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Home 2010 August

Monday, 2 August 2010

  • Leading article: Our education system sullies all
    Tuesday, 3 August 2010

    The Investigatory Powers Tribunal was therefore not wrong yesterday to rule that Poole Borough Council's use of the Regulation of Investigatory Powers Act (Ripa) to spy 21 times on a family suspected of trying to cheat a school's admission policy was...

  • Leading article: Cameron must clear the air with our ally
    Monday, 2 August 2010

    The Prime Minister was right to speak out on a subject that has frustrated British and American intelligence for several years, even if his choice of location from which to deliver his sermon, namely India, was questionable in terms of sensitivity to...

  • Leading article: Force them to lend
    Tuesday, 3 August 2010

    It's good news for the British taxpayer, who can expect to get back some of the £200bn state loans to Lloyds and RBS sooner rather than later, and to be able to gain a handsome profit when the state sells its shares in the two banks. But it does not ...

  • Richard Garner: All that parents want is a decent secondary school
    Tuesday, 3 August 2010

    That said, the problem remains that hundreds of parents do bend the rules to try to parachute their children into the school of their choice. They rent rooms for a short period in the catchment area of the school; turf tenants out of homes they have ...

  • Letters: Retirement cut
    Monday, 2 August 2010

    Forcing people out of employment when they want to work, save for their pensions and pay taxes is ridiculous. It's based on the incorrect belief that there is a finite number of jobs in a "one-in one-out" market. But as your leading article points ou...

  • Leading article: The wrong way to protect children
    Monday, 2 August 2010

    After a previous home secretary, John Reid, unveiled a pilot scheme, put into operation in four areas in Britain in 2008, it was always likely that a politician with Theresa May's populist instincts would move to roll it out nationwide. No one doubts...

  • Rhoda Koenig: The true cost of free speech
    Monday, 2 August 2010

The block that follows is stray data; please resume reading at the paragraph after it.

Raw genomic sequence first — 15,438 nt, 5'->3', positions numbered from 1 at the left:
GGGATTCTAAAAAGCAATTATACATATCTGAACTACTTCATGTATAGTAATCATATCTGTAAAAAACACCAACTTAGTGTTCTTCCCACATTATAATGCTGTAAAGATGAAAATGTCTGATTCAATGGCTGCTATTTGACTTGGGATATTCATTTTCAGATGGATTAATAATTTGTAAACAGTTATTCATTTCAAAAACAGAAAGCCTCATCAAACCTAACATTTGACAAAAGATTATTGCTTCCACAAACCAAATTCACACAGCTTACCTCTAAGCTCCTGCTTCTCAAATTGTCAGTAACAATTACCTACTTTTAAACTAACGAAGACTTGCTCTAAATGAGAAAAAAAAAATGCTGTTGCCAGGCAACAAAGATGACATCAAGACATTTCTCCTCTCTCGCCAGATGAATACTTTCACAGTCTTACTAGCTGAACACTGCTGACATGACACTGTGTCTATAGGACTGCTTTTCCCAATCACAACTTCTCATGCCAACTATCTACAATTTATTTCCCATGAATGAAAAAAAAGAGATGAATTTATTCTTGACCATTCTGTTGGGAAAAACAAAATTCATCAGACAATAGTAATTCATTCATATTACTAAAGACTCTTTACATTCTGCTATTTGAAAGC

Boy, was that man ahead of his time. Nowadays everyone lacks the conviction that it can ever be wrong to say whatever you want. Lots of people do not like this state of affairs, and do not contribute to the visual and verbal sewage they encounter eac...

  • Letters: Bullfighting
    Tuesday, 3 August 2010

    Mary Ann Sieghart (Comment, 2 August) calls for more lateral thinking about Britain's nuclear deterrent. So it's worth noting that the report she quoted of the Royal United Services Institute, suggesting that the number of nuclear submarines be red...

  • Susie Rushton: So, what is the truth about Ken?
    Tuesday, 3 August 2010

    Ken's six-pack was exuberantly defined. His hair, first made from felt, then plastic, then rooted with real fibres, has over the years never been anything less than abundant. If Barbie made little girls insecure about their bodies, Ken's physique was...

  • Leading article: Base notes
    Tuesday, 3 August 2010

    The British have a great tradition of curmudgeon among their grand old men. It was no less a figure than the Duke of Wellington who described the soldiers who won the Peninsular War as "Scum of the earth, born to drink". It is a mode of celebration w...

  • Kieran Yates: Pity the poor arts graduate
    Tuesday, 3 August 2010

    For many arts graduates, quangos act as a career compass, steering people in the right direction. Not to say that these bodies wave a magic wand that ensures employment, but at the very least, they serve to show that the path you have chosen can be p...

  • David Colquhoun: These misleading beliefs are curing no one's ills
    Tuesday, 3 August 2010

    The scientific advisor to the Department of Health and the Government's Chief Scientific Advisor say much the same thing. Even Boots' Professional Standards Director agreed but felt, ahem, professional standards were maintained by selling them anyway...

  • Leading article: Instant fame
    Monday, 2 August 2010